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Palliative care screening tools in Japan: cross-sectional utility study
  1. Mami Minato1,
  2. Youkie Shiozawa2,
  3. Shintaro Kosaka3,
  4. Masaya Higuchi4 and
  5. Kei Ouchi2
  1. 1Division of General Medicine, Itabashi Chuo Medical Center, Itabashi-ku, Japan
  2. 2Department of Emergency Medicine, Brigham and Women's Hospital, Boston, Massachusetts, USA
  3. 3Division of Internal Medicine, Nerima Hikarigaoka Hospital, Nerima-ku, Tokyo, Japan
  4. 4Palliative Care and Geriatric Medicine, Massachusetts General Hospital, Boston, Massachusetts, USA
  1. Correspondence to Youkie Shiozawa, Department of Emergency Medicine, Brigham and Women's Hospital, 02115 Boston, Massachusetts, USA; youkie_shiozawa{at}alumni.brown.edu

Abstract

Objectives In Japan’s ageing society, the utility of US-based and UK-based palliative care screening tools in the inpatient setting is unknown. The purpose of this study is to identify the unmet palliative care needs of patients who are admitted to an acute care hospital using the US-based and UK-based screening tools.

Methods This single-centre, cross-sectional study included patients who were admitted to an acute care hospital in Tokyo, Japan, from November 2019 to January 2020. We used the Supportive and Palliative Care Indicator Tool and Palliative Care Screening Tool in the Emergency Department among admitted patients.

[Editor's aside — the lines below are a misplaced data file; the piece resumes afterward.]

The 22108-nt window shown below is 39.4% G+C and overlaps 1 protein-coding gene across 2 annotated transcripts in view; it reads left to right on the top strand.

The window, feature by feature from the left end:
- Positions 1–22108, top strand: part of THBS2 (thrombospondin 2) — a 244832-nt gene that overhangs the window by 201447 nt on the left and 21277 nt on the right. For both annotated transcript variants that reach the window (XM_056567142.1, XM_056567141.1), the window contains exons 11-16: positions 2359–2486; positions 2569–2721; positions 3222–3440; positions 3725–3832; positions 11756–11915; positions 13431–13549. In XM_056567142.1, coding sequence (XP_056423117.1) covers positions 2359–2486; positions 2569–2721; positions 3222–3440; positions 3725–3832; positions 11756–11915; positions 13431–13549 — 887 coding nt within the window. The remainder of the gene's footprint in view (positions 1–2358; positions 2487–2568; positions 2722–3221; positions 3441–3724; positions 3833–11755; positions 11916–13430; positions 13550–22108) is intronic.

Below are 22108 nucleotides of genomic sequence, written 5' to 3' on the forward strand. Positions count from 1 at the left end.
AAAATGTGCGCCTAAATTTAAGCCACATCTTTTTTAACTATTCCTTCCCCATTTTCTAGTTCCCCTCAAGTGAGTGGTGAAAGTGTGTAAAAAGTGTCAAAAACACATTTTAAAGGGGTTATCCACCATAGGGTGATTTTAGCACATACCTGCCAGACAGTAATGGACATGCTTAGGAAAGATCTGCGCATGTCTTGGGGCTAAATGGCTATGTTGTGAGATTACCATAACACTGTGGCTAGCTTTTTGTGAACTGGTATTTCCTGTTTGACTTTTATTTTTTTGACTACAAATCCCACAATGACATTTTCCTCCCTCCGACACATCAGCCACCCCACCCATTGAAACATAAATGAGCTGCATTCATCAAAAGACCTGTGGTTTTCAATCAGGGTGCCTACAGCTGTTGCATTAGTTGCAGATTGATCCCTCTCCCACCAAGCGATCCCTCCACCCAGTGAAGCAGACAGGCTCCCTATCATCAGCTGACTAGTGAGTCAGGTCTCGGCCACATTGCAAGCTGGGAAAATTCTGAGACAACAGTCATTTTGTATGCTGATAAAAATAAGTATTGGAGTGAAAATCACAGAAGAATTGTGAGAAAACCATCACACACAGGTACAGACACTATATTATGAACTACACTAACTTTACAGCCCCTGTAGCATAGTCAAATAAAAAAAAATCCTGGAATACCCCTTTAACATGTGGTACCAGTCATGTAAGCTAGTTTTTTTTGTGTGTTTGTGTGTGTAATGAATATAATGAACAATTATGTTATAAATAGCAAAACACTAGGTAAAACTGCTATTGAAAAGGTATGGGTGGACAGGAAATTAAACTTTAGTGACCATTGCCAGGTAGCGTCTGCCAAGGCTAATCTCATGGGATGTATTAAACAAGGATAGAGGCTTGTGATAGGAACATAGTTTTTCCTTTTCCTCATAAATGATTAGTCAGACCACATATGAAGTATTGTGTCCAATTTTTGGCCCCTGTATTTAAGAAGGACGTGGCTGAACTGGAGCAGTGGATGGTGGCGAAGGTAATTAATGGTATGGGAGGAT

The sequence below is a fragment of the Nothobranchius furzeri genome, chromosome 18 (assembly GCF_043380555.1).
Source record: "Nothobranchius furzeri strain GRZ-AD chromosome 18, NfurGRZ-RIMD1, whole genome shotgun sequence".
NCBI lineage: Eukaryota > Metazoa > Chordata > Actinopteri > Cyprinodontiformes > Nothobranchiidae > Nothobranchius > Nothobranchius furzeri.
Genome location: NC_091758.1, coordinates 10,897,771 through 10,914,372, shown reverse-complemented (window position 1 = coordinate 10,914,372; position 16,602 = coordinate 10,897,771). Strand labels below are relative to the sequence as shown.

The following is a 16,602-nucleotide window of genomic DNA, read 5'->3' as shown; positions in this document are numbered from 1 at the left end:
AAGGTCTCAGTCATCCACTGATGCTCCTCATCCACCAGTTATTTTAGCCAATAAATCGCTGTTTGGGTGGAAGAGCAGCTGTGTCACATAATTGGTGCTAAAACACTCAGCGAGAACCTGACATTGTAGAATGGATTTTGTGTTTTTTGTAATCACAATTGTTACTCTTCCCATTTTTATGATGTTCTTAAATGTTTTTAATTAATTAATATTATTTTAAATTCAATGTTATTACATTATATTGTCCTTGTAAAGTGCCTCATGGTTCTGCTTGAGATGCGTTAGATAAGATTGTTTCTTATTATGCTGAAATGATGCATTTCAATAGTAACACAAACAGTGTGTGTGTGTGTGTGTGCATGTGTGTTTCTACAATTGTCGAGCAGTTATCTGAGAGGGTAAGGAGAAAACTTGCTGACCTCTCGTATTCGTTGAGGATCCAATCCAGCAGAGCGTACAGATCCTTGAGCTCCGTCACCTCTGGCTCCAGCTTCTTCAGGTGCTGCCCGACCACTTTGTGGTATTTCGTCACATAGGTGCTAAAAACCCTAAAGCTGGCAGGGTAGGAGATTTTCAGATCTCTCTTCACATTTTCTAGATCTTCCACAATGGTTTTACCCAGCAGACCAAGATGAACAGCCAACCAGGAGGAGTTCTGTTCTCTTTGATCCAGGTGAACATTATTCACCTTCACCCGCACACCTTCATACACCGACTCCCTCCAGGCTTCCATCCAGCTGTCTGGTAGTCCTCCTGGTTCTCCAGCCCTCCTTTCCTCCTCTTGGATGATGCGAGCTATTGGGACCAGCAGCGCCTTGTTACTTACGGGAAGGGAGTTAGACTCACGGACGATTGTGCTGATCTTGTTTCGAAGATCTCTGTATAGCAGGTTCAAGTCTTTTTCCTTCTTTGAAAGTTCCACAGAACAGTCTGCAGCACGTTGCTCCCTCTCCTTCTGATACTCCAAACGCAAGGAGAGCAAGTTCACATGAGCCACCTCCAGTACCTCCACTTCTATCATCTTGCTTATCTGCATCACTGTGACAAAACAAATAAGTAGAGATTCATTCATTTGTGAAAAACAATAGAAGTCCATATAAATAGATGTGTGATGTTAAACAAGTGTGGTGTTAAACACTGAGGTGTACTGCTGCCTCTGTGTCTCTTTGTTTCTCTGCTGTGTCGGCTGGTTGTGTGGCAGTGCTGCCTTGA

Results 126 patients (51.6%) were screened positive in total. Among these patients, the main comorbid conditions were dementia/frailty (85.7%) and neurological disease (50.8%).

Conclusions One out of every two internal medicine inpatients at acute care hospitals may have palliative care needs. Given the lack of adequate palliative care workforce in Japan, a modified screening tool to capture the most high-risk patients may be necessary.

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Footnotes

  • Contributors MM—conceptualisation, data curation, formal analysis, writing (original draft). YS—conceptualisation, writing (original draft), methodology. SK—review and editing (equal). MH—review and editing (equal).

  • Funding KO is supported by the National Institute on Aging (K76AG064434) and Cambia Health Foundation.

  • Competing interests None declared.

  • Provenance and peer review Not commissioned; internally peer reviewed.